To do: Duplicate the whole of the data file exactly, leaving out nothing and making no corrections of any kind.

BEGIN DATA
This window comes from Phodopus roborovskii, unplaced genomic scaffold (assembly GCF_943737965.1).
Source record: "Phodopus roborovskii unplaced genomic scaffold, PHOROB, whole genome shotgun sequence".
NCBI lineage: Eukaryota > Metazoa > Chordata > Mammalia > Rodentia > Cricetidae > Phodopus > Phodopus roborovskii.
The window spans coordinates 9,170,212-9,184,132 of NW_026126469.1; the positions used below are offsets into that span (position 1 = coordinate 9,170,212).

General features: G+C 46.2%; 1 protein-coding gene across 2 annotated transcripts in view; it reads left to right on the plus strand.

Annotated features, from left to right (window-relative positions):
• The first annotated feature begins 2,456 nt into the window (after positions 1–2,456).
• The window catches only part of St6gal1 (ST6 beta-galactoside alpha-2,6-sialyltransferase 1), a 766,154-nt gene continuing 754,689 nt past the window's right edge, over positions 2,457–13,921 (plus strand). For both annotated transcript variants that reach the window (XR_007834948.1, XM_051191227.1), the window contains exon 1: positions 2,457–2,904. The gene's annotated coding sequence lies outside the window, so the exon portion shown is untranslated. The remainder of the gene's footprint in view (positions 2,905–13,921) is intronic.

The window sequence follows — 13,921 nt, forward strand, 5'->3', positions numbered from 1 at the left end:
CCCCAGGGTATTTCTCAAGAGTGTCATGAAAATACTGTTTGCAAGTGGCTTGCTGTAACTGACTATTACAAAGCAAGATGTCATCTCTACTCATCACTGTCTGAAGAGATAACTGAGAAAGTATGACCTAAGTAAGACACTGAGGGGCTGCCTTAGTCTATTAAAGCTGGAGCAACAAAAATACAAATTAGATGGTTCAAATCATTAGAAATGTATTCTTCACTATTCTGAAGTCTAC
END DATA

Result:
This window comes from Phodopus roborovskii, unplaced genomic scaffold (assembly GCF_943737965.1).
Source record: "Phodopus roborovskii unplaced genomic scaffold, PHOROB, whole genome shotgun sequence".
NCBI lineage: Eukaryota > Metazoa > Chordata > Mammalia > Rodentia > Cricetidae > Phodopus > Phodopus roborovskii.
The window spans coordinates 9,170,212-9,184,132 of NW_026126469.1; the positions used below are offsets into that span (position 1 = coordinate 9,170,212).

General features: G+C 46.2%; 1 protein-coding gene across 2 annotated transcripts in view; it reads left to right on the plus strand.

Annotated features, from left to right (window-relative positions):
• The first annotated feature begins 2,456 nt into the window (after positions 1–2,456).
• The window catches only part of St6gal1 (ST6 beta-galactoside alpha-2,6-sialyltransferase 1), a 766,154-nt gene continuing 754,689 nt past the window's right edge, over positions 2,457–13,921 (plus strand). For both annotated transcript variants that reach the window (XR_007834948.1, XM_051191227.1), the window contains exon 1: positions 2,457–2,904. The gene's annotated coding sequence lies outside the window, so the exon portion shown is untranslated. The remainder of the gene's footprint in view (positions 2,905–13,921) is intronic.

The window sequence follows — 13,921 nt, forward strand, 5'->3', positions numbered from 1 at the left end:
CCCCAGGGTATTTCTCAAGAGTGTCATGAAAATACTGTTTGCAAGTGGCTTGCTGTAACTGACTATTACAAAGCAAGATGTCATCTCTACTCATCACTGTCTGAAGAGATAACTGAGAAAGTATGACCTAAGTAAGACACTGAGGGGCTGCCTTAGTCTATTAAAGCTGGAGCAACAAAAATACAAATTAGATGGTTCAAATCATTAGAAATGTATTCTTCACTATTCTGAAGTCTAC